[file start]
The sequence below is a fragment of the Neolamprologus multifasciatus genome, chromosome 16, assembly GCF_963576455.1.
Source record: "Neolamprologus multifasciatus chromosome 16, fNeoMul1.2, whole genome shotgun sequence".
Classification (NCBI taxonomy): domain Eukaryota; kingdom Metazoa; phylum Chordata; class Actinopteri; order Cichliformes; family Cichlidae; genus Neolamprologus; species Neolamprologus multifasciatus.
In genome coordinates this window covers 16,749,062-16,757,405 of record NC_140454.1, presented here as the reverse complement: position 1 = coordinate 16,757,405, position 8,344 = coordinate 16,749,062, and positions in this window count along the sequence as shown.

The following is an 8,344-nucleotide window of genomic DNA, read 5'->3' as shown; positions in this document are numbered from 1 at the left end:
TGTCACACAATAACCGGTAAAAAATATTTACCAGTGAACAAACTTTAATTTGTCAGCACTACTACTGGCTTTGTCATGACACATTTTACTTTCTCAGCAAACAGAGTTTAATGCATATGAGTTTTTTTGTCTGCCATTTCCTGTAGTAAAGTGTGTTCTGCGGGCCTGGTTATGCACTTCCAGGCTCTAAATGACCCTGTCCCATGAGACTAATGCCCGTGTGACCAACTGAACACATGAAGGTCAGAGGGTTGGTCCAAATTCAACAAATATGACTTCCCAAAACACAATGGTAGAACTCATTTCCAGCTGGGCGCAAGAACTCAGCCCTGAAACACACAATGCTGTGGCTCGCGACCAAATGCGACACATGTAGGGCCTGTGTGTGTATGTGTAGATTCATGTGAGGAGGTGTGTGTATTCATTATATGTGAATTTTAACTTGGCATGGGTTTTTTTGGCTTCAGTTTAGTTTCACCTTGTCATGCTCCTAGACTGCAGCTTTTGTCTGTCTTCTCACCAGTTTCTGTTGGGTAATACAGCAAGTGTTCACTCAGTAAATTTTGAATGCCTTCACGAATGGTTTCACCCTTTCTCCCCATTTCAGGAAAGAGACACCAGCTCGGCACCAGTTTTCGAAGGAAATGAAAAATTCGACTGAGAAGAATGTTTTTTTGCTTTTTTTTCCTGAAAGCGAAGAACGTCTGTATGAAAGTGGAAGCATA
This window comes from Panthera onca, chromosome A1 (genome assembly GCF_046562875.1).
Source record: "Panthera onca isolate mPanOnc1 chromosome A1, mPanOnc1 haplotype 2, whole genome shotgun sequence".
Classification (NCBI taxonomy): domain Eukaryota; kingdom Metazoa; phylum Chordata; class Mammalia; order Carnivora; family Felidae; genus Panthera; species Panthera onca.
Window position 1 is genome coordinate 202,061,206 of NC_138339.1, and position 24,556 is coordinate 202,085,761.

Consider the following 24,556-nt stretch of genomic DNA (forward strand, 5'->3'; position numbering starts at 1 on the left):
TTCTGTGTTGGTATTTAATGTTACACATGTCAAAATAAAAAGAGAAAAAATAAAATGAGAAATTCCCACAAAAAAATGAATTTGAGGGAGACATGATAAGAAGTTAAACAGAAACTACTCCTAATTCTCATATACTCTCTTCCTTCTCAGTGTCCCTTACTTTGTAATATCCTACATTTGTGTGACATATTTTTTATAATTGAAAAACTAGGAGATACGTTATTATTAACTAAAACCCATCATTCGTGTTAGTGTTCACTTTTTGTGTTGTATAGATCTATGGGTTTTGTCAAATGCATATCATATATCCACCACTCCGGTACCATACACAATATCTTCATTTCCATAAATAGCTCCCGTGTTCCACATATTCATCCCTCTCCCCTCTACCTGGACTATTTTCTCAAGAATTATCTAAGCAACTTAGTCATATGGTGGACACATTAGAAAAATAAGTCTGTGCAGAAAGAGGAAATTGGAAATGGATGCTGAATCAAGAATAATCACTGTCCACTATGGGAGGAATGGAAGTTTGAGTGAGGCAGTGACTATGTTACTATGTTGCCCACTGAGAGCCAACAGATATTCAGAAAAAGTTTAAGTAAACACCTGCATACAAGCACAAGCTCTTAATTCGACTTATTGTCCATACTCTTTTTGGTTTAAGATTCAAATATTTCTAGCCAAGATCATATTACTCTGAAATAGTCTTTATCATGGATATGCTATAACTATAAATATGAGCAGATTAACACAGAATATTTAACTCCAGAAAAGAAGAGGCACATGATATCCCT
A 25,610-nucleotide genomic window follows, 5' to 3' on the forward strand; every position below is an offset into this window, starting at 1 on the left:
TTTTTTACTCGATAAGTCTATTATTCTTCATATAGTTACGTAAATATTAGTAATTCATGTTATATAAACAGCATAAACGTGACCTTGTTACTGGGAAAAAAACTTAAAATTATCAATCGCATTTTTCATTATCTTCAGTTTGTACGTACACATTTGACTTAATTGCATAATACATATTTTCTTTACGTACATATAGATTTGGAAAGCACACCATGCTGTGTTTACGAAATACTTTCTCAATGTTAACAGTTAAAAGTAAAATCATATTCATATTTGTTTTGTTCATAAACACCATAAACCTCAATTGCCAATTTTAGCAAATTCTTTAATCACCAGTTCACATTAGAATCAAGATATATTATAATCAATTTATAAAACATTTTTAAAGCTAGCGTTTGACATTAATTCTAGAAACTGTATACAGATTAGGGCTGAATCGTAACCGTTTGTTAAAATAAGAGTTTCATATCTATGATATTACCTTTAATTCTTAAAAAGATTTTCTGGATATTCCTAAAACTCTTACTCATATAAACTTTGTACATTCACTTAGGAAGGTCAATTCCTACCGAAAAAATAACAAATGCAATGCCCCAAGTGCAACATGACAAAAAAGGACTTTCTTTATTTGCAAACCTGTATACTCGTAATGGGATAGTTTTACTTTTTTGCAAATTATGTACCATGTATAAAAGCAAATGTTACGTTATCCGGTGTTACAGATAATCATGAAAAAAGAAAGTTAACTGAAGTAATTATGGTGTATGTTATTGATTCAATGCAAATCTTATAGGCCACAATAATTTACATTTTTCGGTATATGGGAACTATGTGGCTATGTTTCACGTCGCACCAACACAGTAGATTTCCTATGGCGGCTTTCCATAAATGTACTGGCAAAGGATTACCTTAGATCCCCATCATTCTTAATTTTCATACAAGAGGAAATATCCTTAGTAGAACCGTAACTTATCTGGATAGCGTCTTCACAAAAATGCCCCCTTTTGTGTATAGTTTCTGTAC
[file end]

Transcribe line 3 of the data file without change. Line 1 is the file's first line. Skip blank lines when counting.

Classification (NCBI taxonomy): domain Eukaryota; kingdom Metazoa; phylum Chordata; class Actinopteri; order Cichliformes; family Cichlidae; genus Neolamprologus; species Neolamprologus multifasciatus.